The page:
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|Scopus||Web of Science®||Altmetric|
|Title:||Emergency clinicians’ perceived self-efficacy in the care of intoxicated women victims of violence|
de Crespigny, C.
|Citation:||International Emergency Nursing, 2018; 40:18-22|
|Amy Jessica Marshall, Tim Schultz, Charlotte Francis de Crespigny|
|Abstract:||Background: Previous research has identified perceived self-efficacy to be a vital component of clinicians' positive attitudes towards caring for intoxicated patients and women who have been assaulted. To date, little is known about the perceived self-efficacy and influences among emergency clinicians towards intoxicated women victims of violence. Method: Using mixed methods, 179 emergency clinicians were surveyed and 22 emergency clinicians were interviewed in South Australia about their education/training, their awareness and use of best practice guidelines and tools, and their perceived self-efficacy toward treating intoxicated women victims of violence. Findings: There were statistically significant relationships between use of best practice tools (n = 32) and knowledge (χ2 = 6.52; p = .02) and confidence (χ2 = 6.52; p = .02) treating women victims of violence. There were also statistically significant relationships between previous alcohol and other drug education/training and knowledge (n = 43), skills and confidence treating both intoxicated patients (χ2 = 7.85; p = .01) and women victims of violence (χ2 = 11.63; p < .01). The interviews identified four themes about confidence, knowledge and use of research evidence, education and training, and resources. Conclusion: Emergency clinicians reported low levels of perceived self-efficacy, and infrequent use of guidelines and tools to support the care of intoxicated women victims of violence. Participants wanted more knowledge and education/training in caring for intoxicated women who have been assaulted, as they felt lacking in these skills.|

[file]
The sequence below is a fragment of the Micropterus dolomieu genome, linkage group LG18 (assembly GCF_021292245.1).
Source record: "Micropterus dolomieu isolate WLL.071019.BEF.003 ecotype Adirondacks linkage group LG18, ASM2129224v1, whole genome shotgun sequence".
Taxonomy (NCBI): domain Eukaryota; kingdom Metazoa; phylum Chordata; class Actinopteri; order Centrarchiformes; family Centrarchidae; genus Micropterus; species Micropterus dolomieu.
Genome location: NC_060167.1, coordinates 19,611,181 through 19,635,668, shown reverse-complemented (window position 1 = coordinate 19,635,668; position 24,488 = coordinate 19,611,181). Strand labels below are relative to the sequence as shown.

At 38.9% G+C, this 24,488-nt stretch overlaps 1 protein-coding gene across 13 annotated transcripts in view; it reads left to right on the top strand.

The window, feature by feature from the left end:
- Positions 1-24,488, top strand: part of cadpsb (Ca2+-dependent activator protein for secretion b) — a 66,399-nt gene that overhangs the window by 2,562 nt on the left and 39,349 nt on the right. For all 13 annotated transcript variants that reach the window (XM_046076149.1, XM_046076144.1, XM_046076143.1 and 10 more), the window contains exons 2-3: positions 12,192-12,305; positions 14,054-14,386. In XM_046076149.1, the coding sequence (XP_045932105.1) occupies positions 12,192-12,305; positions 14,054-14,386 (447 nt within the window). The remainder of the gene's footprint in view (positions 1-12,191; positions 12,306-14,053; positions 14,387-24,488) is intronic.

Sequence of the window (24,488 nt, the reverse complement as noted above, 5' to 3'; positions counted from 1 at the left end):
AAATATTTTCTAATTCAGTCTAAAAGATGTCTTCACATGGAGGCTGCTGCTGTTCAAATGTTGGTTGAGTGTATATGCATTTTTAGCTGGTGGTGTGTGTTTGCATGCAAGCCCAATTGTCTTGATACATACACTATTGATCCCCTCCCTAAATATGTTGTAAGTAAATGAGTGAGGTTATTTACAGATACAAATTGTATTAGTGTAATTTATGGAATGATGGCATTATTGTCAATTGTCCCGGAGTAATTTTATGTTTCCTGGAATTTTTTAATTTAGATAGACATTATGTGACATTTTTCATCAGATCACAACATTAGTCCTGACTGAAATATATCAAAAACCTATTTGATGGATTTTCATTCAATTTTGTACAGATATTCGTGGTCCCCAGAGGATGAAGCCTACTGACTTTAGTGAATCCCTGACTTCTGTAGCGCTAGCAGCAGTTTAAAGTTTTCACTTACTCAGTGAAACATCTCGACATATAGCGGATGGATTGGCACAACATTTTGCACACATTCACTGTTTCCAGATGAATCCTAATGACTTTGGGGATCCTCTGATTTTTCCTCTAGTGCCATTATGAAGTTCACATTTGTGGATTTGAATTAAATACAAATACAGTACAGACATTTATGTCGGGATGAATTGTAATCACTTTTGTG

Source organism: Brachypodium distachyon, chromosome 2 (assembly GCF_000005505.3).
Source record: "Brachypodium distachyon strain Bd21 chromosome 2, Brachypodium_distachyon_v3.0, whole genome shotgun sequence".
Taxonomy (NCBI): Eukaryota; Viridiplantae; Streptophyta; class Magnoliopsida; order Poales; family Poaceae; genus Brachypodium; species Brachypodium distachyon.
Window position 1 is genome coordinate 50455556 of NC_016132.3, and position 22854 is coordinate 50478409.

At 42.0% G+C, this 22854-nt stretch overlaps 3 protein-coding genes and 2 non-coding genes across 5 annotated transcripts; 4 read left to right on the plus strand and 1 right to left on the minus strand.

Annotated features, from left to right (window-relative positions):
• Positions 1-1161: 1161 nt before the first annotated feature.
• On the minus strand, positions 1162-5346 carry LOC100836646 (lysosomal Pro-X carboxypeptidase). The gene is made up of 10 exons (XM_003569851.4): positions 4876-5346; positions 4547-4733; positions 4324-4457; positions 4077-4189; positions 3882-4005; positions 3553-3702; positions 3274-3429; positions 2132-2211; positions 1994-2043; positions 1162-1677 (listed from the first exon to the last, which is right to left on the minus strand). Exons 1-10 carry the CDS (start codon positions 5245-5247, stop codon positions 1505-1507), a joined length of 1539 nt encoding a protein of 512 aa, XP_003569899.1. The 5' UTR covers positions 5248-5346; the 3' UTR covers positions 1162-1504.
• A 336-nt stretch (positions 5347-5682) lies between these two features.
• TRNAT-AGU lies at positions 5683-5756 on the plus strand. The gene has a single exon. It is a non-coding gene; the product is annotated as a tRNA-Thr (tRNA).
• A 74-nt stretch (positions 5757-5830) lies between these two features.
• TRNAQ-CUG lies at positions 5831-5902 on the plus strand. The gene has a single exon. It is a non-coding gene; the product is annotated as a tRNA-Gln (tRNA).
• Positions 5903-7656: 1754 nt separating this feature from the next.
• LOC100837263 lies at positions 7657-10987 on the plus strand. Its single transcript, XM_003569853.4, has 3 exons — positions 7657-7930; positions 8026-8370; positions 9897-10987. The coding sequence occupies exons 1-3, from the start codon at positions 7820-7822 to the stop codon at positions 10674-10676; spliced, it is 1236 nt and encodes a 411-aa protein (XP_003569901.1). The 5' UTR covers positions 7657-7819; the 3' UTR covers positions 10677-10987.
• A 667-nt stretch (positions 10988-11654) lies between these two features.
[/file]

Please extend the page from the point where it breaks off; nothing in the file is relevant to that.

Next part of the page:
|Keywords:||Alcohol intoxication; Domestic violence; Education and training; Emergency; Guidelines; Self efficacy; Sexual assault; Women|
|Rights:||© 2018 Elsevier Ltd. All rights reserved.|
|Appears in Collections:||Public Health publications|
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